Is Social Media Harming Your Sleep?
Sleep is probably one of the most important things we do everyday. Sleep allows us to recharge. It's vital for our recovery, well-being, mental acuity and our immune system.
In fact, the Division of Sleep Medicine at Harvard Medical School demonstrated that poor sleep is correlated with diabetes, heart disease, emotional distress, anxiety, depression, accident and an inability to learn. These issues are all on the rise, particularly in developed countries - which is perhaps counter intuitive considering the advancements in health care and increasing standard of living being enjoyed by most members of the developed world.
One possible contributing element is the fact that while the demands of everyday life are increasing, we are not increasing our sleep to accommodate for this - in many developed nations, average duration of sleep is actually decreasing. IPG Media Brands conducted a survey of 3,000 Canadians, and found that one in four wake up feeling so unenergised and lethargic that they call in sick to catch up on sleep. Perhaps now more than ever before, we need to learn to prioritise sleep; to recharge.
We’re expected to work longer hours, exceed larger and more ambitious KPIs every year, while maintaining a social life that can bring as much stress as it does relief. In 2015, almost 70% of people in the developed world owned a smartphone - and the cluttered, highly networked digital world means we are always contactable and our lives are always on show; this can be both emotionally and mentally draining. Our increased proximity to, and dependency on, our technology, and the attachment to social media that it grants us, may be disrupting our sleep as much as our increased work demands.
1,788 adults between the ages 19-32 were monitored by researchers for the amount of time they spent on social media daily, and the number of times they visited social media sites over the course of a week.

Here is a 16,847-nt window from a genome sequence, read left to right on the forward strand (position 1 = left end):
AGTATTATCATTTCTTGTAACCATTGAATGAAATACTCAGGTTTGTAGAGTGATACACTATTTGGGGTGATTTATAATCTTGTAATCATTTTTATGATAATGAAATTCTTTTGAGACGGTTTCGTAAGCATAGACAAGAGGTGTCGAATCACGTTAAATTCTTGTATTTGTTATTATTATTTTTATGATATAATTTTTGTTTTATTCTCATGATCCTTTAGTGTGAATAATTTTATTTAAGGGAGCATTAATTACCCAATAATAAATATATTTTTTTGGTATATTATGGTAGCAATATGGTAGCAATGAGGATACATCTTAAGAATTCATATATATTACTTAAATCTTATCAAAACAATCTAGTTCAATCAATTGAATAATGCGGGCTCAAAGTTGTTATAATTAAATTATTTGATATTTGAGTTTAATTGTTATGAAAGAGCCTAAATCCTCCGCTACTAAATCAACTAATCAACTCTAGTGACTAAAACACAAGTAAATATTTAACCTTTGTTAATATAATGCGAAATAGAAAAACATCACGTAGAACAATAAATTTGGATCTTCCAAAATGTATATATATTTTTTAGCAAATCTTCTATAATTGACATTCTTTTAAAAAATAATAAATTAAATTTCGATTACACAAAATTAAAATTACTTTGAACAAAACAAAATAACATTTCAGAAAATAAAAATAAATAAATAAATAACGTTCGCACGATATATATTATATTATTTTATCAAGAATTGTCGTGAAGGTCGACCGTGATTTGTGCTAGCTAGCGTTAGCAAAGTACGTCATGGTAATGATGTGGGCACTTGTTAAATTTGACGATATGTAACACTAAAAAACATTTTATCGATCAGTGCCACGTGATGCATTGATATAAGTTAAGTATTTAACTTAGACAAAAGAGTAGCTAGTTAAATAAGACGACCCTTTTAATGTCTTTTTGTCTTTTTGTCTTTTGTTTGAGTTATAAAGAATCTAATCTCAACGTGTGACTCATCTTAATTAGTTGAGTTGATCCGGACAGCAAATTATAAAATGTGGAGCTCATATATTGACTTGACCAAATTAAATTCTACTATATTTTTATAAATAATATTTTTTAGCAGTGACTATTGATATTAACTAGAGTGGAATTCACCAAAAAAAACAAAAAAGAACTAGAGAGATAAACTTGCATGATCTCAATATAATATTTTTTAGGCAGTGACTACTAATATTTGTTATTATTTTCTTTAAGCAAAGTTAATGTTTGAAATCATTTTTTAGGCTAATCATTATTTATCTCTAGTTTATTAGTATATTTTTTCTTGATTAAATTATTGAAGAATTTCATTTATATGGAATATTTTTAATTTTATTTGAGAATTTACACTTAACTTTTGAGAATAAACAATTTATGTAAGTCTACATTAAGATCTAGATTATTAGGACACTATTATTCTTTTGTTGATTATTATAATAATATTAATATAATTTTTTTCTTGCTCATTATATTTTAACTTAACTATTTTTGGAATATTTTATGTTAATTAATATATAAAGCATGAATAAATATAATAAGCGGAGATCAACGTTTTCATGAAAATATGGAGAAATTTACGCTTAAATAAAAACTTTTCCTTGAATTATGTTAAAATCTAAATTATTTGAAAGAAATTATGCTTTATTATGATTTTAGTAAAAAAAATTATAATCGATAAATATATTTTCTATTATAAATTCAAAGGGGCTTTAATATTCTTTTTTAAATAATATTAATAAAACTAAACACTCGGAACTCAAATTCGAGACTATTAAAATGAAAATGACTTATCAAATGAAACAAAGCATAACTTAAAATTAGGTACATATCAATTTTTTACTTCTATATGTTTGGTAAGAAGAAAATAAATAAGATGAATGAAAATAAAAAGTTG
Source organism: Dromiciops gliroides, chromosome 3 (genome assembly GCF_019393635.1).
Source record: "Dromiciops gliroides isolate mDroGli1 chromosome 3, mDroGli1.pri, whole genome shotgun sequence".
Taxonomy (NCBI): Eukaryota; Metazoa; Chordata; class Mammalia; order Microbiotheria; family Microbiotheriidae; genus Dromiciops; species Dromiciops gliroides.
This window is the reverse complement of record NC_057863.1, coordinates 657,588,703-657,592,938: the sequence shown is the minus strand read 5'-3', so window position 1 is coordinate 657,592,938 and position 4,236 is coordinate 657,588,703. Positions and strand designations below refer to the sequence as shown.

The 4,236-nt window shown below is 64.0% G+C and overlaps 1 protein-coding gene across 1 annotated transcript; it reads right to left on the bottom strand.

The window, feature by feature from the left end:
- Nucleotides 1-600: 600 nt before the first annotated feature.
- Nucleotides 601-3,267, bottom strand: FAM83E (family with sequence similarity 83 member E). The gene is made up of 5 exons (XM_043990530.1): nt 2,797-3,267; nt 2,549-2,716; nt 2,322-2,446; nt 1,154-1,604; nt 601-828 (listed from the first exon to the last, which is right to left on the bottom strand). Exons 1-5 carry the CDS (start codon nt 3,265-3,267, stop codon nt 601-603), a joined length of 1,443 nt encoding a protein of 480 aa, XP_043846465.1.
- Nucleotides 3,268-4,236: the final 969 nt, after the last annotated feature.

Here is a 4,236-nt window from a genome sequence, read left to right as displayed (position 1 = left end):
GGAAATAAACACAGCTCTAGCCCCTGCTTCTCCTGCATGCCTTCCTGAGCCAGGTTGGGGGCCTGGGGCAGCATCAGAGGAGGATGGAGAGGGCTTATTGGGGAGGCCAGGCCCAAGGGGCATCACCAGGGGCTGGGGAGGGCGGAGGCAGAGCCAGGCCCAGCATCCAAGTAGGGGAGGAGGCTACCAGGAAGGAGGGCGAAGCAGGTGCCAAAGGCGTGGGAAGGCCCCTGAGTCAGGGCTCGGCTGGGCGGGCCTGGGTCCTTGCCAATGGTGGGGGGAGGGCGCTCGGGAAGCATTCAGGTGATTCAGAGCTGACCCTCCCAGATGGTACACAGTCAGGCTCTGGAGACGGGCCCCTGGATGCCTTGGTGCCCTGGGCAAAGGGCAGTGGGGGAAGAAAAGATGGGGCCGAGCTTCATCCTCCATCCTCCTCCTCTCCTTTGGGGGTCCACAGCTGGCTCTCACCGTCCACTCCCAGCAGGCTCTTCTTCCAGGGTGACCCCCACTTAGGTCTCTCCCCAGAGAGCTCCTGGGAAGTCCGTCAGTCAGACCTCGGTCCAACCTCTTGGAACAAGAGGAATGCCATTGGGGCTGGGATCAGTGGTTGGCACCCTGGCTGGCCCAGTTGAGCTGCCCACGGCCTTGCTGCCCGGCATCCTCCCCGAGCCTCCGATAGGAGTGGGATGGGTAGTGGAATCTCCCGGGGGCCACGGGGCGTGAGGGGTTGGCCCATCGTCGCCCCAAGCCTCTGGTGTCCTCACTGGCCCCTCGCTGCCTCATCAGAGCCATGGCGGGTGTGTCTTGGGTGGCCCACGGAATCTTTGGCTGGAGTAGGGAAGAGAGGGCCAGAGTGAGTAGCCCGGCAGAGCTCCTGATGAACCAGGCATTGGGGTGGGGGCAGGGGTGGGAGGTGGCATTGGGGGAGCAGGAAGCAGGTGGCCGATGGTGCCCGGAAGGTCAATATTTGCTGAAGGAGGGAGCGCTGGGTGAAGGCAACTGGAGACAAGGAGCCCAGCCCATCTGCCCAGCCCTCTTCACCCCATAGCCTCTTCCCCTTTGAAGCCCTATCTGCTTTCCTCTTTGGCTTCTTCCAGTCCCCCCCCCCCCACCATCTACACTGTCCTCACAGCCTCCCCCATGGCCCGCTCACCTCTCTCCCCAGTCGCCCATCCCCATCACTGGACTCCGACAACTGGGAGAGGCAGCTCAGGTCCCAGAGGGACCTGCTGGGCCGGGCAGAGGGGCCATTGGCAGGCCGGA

Those who spent the most time on social media daily (top 25%) exhibited nearly two times the risk of sleep disruption than those in the lowest quartile.
Likewise, those who visited the most social media sites per week (top 25%) showed nearly three times the risk of sleep disturbance as those in the lowest 25 percent.
These results show a correlation between poor sleep and social media usage, but they do not address what is driving the link between high levels of social media usage and poor quality sleep.
However, Dr. Jessica Levenson, a clinical psychologist and researcher at the University of Pittsburgh poses some possible answers, remarking that “social media could affect sleep because of the light emitted from the screen, because the content is emotionally engaging or because people just get caught up doing it and go to bed later – or it could be a combination of all three.”
Blue light is the type of light emitted from screens, and also the type of light we are exposed to at dawn. It’s basically the light which tells us the day has arrived and that it’s time to wake up.
I bet that you have also spent a few hours late at night stressing and fretting about:
a) Something that you saw on Facebook or instagram
b) Something someone texted you
c) Something you messaged/posted
d) Someone who hasn’t replied to you yet
e) All of the above
Most people I know are unable to go to sleep without being certain that their phone is by their bed. It seems as though society has ordered its affairs in such a way as to make it a social expectation that we are always contactable; always ‘connected’. It’s almost an implicit sin these days to be offline - not to have your finger ‘on the pulse’.
So, how can you make sure that you don't turn into a husk of a human whose only redeeming feature is a very active online presence?
Dr Michael J. Breus has these recommendations, which you can find on his website:
• Charge your mobile devices out of the bedroom (this way you cant hear it buzz in the middle of the night).
• Stop social media use at least an hour before bedtime (this can be a tough one, try 30 minutes at first, then make it a little longer).
• Replace this time, with light reading (not on an electronic device), simple stretches, meditation or deep breathing.
• Don’t check Social Media in the middle of the night when you may wake to use the restroom or move to get more comfortable.
Do you have any coping strategies? Share the love below :)